In recent weeks, President Donald Trump constantly referred to the COVID-19 pandemic as the “China virus,” and a White House official referred to it as “Kung Flu” when talking to CBS News reporter Weijia Jiang.
The use of such terminology fuels misconceptions about the virus and singles out Asian-Americans. President Trump’s own use of these terms is a reflection of his irresponsible leadership in the midst of a global crisis.
“China is to blame because of the culture where people eat bats and snakes and dogs and things like that,” said Sen. John Cornyn of Texas.
Cornyn then incorrectly claimed that the Middle East respiratory syndrome (MERS) and the swine flu pandemic originated in China. This is not a “China virus” that started when someone ate bats, as members of the national government might imply. While bats are a known reservoir for many viruses and the likely origin of the SARS-CoV-2 virus that causes COVID-19, it is much more probable that an intermediate host — possibly a pangolin — was involved in the transmission of the virus to people.
“No, not at all,” Trump said. “I think [Asian-Americans] probably would agree with [calling it the China virus] 100%. It comes from China. There’s nothing not to agree on.”
While I certainly do not represent all Asian-Americans, I do not agree with a name that tacks on a geographic label that is not only misleading but stigmatizing to Asian-Americans. The COVID-19 pandemic may have started in Wuhan, China, but it is now a global issue and must be recognized as such.
“Get the f— away from me. Yes, you, f—— Chinese motherf—–, don’t f—— get me sick…”
The pandemic has set off a wave of discrimination against Chinese and Asian people worldwide in the form of slurs, physical violence, loss of business and denial of service. Such attacks have even left some wondering if they should or should not wear a mask in public for fear of violence. In Texas, three Asian-American family members were stabbed by a man who believed they were infecting others with COVID-19.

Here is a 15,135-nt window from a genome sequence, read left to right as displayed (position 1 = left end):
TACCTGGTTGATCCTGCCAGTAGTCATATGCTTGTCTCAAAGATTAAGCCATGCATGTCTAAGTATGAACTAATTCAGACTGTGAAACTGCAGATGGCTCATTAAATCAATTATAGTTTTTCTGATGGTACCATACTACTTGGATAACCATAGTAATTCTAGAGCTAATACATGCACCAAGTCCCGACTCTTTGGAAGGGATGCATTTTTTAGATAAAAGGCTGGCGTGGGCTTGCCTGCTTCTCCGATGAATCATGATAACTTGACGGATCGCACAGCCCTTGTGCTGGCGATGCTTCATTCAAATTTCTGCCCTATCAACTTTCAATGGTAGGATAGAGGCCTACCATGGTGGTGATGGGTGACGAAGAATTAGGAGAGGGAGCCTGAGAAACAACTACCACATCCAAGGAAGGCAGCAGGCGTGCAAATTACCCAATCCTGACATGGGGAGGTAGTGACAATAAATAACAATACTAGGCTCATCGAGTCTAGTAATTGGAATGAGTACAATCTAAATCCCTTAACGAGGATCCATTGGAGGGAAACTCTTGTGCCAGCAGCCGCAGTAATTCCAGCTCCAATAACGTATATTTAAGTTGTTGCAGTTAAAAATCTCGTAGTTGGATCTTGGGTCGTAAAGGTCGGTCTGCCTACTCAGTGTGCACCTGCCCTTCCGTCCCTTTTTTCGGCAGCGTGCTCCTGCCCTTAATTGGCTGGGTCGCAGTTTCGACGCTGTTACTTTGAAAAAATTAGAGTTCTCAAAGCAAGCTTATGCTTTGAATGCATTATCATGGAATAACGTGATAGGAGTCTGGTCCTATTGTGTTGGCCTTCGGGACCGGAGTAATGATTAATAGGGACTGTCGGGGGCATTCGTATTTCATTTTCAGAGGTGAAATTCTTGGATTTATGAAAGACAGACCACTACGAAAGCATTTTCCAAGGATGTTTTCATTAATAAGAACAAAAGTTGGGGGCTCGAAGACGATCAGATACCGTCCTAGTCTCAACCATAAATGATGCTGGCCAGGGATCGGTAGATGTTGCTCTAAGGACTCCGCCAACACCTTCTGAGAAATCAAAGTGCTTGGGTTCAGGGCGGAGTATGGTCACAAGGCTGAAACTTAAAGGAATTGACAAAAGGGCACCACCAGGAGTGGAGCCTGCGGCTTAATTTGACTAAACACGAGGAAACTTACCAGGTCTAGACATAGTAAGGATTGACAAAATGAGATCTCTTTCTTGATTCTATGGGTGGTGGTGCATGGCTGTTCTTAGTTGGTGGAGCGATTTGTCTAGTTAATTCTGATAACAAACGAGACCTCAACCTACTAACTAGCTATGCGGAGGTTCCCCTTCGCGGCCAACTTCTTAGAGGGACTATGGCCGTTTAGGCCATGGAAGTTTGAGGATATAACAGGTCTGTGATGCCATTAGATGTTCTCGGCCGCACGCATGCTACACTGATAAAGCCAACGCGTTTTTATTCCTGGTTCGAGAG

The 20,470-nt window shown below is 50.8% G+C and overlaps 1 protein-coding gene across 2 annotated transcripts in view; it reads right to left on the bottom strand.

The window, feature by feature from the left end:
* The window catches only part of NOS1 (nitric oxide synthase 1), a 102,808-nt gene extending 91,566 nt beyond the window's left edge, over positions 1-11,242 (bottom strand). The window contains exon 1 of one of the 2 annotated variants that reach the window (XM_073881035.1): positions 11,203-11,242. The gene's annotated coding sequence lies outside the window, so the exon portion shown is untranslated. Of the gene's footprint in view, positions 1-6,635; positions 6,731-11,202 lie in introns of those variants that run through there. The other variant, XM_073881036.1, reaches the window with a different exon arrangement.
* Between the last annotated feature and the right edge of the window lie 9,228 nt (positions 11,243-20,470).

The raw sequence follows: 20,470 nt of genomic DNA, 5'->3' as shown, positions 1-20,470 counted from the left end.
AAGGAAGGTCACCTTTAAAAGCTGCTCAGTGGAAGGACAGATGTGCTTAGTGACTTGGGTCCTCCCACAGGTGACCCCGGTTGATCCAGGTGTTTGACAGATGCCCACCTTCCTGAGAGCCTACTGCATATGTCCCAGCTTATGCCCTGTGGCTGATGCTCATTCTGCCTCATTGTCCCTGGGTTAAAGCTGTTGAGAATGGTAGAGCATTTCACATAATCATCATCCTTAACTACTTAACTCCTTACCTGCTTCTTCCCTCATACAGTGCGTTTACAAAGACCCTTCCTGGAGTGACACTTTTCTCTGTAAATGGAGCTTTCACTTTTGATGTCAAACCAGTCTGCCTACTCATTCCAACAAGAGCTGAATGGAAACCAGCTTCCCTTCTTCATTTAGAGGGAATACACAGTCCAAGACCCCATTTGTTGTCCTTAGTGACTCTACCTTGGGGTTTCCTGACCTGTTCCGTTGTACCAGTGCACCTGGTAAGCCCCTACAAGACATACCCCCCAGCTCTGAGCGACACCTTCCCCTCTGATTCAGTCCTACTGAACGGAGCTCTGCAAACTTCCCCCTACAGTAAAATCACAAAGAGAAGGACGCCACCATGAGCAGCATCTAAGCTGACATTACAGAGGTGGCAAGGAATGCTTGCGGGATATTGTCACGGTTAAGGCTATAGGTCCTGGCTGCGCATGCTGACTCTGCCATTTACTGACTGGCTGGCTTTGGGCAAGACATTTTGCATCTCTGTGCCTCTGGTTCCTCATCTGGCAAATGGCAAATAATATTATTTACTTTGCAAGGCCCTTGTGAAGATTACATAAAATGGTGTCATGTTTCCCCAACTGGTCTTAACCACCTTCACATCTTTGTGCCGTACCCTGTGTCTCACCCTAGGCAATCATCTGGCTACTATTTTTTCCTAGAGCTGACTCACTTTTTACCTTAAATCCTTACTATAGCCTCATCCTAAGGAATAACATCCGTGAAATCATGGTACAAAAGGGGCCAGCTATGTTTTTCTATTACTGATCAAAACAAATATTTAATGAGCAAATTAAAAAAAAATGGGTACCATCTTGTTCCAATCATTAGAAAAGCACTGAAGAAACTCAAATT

President Trump has now chosen to stop addressing COVID-19 as the “Chinese virus.” While I commend this choice, his initial use of the term was irresponsible for someone tasked with a tremendous duty when handling a global emergency. Too little, too late.
The World Health Organization (WHO) intentionally chose the official name — Coronavirus Disease 2019 — to reduce stigma and to prevent connection with any ethnicity or location. In a position of authority, sensitivity and careful thought is necessary. Trump’s response to COVID-19 completely failed to take this tone.
On a small scale, Trump’s careless statements about chloroquine’s possible use as a treatment for COVID-19 led to a man and his wife self-medicating with a non-pharmaceutical version of the drug for aquariums, which has not been approved for treating COVID-19.
The man died and his wife is in critical care.
On a wider scale, Trump continuously played down the threat of the virus. As the U.S. became the country with the highest number of reported cases, and as country after country announced lockdowns, Trump targeted a “reopening” of the country by Easter in order to “restart” the economy. Such a reopening could cause a resurgence of COVID-19 cases as social distancing measures are lifted.
In the meantime, his Secretary of State Mike Pompeo insisted on calling COVID-19 the “Wuhan Virus,” torpedoing a joint statement on the virus by the G7 in the process. The Chinese foreign ministry responded by accusing Pompeo of harboring sinister motives and attempting to stigmatize China and its efforts.
This is not the time to inflame racism, single people out and place the label of the disease on them.
And this is not the time for delays, division and downplaying.
This is the time for humanity as one to take the swift measures necessary to reduce the suffering from COVID-19 throughout the world.
Stop AAPI Hate is collecting incident reports of racism against Asian Americans.